University of British Columbia and National Research Council of Canada researchers are studying the role that methane nanobubbles might play in the formation and dissociation of natural gas hydrates. Natural gas hydrates also known as methane hydrates are an untapped source of natural gas that could be a chief energy source across much of the world.

The research seeks a better understanding of how nanobubbles impact their formation and dissociation and could help design procedures to more efficiently and safely harvest hydrates for natural gas capture. The methane hydrates are crystalline lattices of hydrogen-bonded water molecules with gas molecules nestled in between.

Ignited Methane Hydrate Sample. Image Credit: John Ripmeester, National Research Council of Canada.

Ignited Methane Hydrate Sample. Image Credit: John Ripmeester, National Research Council of Canada.

The team’s findings have been published in The Journal of Chemical Physics, from the American Institute of Physics Publishing.

Like the carbon dioxide in a fizzing glass of soda, most bubbles of gas in a liquid don’t last long. But nanobubbles persist. These bubbles are thousands of times smaller than the tip of a pencil lead – so small they are invisible even under most optical microscopes – and their stability makes them useful in a variety of applications with research efforts already underway from targeted drug delivery to water treatment procedures.

Naturally occurring methane hydrates, hidden deep under the sea floor or tucked under Arctic permafrost, contain substantial natural gas reserves locked up in a form that is difficult to extract. When these hydrates decompose (with the injection of heat or depressurization), the gas inside is liberated and can then be used for energy.

Methane hydrate extraction is not without some controversy. Whether, and how, to take advantage of this resource is a complicated question. Hydrates have shaped the history of our planet: by locking away methane produced in the earth’s crust instead of allowing it to accumulate in the atmosphere, they helped to make the earth a hospitable place for life.

Their role in this regard continues today, while the methane trapped in hydrates is a potential source of future energy, it may also serve as a potent source of greenhouse gas if it escapes into the atmosphere. Thus, in order to extract methane without contributing to climate change, understanding the precise mechanics of the hydrate decomposition process is crucial.

The Canadian researchers used molecular dynamics simulations to model the solid hydrates’ decomposition into liquid and gaseous states. Whether or not nanobubbles formed during decomposition was influenced, among other factors, by the temperature – higher heat made the hydrate dissociate more quickly. When methane was released from the hydrate into the liquid state faster than it could diffuse out, it became supersaturated and formed nanobubbles.

Saman Alavi, one of the lead researchers on the project, explained, “If the decomposition of the methane hydrate phase is fast enough, which depends on temperature, the methane gas in the aqueous phase forms nanobubbles.”

Alavi, along with colleagues A. Bagherzadeh, J. A. Ripmeester and P. Englezos, also briefly studied the other side of the process: hydrate formation. Because they are stable under relatively mild conditions, hydrates could be a potential means to safely transport flammable gasses. But in nature, methane hydrates can take years to form.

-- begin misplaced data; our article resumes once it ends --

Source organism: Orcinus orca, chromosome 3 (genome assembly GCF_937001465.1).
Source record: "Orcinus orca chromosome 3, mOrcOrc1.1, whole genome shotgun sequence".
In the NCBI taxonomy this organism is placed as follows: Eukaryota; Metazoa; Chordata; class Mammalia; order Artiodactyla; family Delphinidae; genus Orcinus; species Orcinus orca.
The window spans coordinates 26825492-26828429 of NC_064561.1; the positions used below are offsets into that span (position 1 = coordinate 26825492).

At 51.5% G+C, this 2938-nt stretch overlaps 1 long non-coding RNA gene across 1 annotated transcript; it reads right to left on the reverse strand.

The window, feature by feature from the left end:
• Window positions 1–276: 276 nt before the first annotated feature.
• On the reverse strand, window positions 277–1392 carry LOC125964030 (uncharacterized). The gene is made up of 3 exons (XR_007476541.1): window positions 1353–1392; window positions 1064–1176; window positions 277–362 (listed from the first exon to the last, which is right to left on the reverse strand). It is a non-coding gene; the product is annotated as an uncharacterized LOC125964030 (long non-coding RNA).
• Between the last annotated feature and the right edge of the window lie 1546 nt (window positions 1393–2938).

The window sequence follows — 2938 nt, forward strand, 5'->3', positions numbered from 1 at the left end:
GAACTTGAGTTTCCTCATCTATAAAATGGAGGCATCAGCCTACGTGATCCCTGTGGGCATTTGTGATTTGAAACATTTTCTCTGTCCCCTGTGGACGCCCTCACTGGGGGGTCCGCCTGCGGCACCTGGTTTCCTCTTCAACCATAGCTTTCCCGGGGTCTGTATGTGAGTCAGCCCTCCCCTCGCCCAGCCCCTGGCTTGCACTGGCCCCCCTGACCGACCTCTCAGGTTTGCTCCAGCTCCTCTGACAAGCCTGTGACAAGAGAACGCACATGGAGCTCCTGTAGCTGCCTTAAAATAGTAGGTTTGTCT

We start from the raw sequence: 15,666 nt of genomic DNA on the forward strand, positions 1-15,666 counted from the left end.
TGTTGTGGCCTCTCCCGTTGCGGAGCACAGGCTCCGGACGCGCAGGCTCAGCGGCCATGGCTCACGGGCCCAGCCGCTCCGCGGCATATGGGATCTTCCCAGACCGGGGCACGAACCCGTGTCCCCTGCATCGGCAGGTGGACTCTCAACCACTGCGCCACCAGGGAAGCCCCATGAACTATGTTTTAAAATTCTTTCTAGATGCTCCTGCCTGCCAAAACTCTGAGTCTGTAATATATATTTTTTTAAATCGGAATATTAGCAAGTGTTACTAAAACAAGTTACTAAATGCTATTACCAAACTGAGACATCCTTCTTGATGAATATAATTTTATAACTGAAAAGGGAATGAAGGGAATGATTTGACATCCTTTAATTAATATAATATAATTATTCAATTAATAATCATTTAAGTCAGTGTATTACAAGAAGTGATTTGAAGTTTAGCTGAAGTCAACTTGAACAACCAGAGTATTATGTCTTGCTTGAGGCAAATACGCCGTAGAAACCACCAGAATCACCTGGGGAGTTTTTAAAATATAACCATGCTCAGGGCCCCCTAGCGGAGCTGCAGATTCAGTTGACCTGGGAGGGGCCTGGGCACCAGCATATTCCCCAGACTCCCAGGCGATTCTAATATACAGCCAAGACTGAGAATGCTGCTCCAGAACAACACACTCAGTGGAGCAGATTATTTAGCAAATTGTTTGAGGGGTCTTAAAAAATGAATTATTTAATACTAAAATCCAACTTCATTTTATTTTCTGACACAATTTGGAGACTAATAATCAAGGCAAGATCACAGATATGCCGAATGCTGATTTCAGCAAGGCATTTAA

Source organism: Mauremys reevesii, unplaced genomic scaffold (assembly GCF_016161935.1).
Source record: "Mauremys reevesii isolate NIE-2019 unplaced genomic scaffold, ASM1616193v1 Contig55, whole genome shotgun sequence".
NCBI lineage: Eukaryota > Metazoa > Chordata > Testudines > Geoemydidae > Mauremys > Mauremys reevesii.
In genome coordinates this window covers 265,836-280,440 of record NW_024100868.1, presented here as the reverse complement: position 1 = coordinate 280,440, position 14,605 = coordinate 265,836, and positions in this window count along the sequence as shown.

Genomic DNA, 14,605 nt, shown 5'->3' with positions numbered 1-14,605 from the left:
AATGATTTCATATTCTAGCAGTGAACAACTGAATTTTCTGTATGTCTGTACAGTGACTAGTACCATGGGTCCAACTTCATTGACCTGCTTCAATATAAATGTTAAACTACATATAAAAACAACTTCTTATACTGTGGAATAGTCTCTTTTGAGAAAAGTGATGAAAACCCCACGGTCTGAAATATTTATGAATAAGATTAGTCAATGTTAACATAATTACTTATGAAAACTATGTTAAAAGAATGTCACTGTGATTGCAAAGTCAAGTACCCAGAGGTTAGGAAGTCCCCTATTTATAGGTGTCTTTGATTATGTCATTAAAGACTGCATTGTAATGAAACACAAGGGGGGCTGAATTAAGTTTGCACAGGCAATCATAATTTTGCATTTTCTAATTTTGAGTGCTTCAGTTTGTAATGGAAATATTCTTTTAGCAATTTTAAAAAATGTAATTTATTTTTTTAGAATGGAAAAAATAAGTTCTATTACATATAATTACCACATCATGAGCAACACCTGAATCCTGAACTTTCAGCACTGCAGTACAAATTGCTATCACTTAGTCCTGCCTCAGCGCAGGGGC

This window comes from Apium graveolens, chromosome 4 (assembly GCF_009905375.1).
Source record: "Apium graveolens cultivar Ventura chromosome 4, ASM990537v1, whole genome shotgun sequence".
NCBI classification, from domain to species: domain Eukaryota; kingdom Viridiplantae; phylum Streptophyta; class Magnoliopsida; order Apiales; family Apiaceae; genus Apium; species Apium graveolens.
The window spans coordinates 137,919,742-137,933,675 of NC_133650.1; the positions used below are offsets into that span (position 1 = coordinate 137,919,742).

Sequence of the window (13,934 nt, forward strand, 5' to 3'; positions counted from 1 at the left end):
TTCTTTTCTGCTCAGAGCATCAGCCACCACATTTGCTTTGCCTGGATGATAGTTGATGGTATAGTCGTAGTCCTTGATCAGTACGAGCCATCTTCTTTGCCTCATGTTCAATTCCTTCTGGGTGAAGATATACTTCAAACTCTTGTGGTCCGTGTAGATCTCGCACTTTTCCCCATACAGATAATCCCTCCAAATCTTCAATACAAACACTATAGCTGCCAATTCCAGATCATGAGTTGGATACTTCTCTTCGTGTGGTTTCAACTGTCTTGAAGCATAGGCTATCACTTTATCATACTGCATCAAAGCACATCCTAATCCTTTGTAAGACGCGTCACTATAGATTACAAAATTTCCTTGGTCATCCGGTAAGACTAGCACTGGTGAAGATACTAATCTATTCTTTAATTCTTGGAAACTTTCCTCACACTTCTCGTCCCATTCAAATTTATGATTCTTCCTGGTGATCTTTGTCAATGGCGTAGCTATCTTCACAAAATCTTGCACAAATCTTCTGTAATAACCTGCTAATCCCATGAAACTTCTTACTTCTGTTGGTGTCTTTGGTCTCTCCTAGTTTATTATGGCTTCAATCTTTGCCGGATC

That’s where the nanobubbles come into play: through their simulations, the researchers found that if temperature and pressure conditions were favorable for hydrate formation, methane nanobubbles in the aqueous solution sped up the rate at which the hydrate formed. “Nanobubbles may bring more methane into contact with water and enhance hydrate formation efficiency,” said Alavi.

From another view the findings provide insight into nanobubble dynamics that could allow researchers to take advantage of the unique properties of hydrates.

Taken together, they also provide a potential explanation for the so-called memory effect – the fact that “aqueous solutions in contact with methane form solid methane hydrate at a much faster rate if they have already undergone a methane hydrate formation-decomposition cycle,” said Alavi, almost as if the hydrate “remembers” its previous state.

Nanobubbles might explain why. If a hydrate dissociates fast enough, it leads to the formation of nanobubbles. If these bubbles persist, they could hasten the formation of future hydrates by providing sites for nucleation.

Next, the researchers plan to more thoroughly investigate the composition and long-term fate of nanobubbles resulting from hydrate decomposition.

This research might seem a little disassociated with natural gas extraction. Yet the extraction still relies on some warming of the hydrates and depressurization. Nanobubbles might simplify the extraction, and allow ideas like heat pumping down the warmth while cooling a rehydration method for transport.

Hydrates locked natural gas are an immense resource. Allowing it to escape unused would be a horrible problem as methane is a bonafide greenhouse gas, and a huge waste of a resource. But the demand is there for the natural gas. The effort needs to be maximum safe extraction at the lowest cost. Lets hope the Canadians have a worthwhile pathway discovery.


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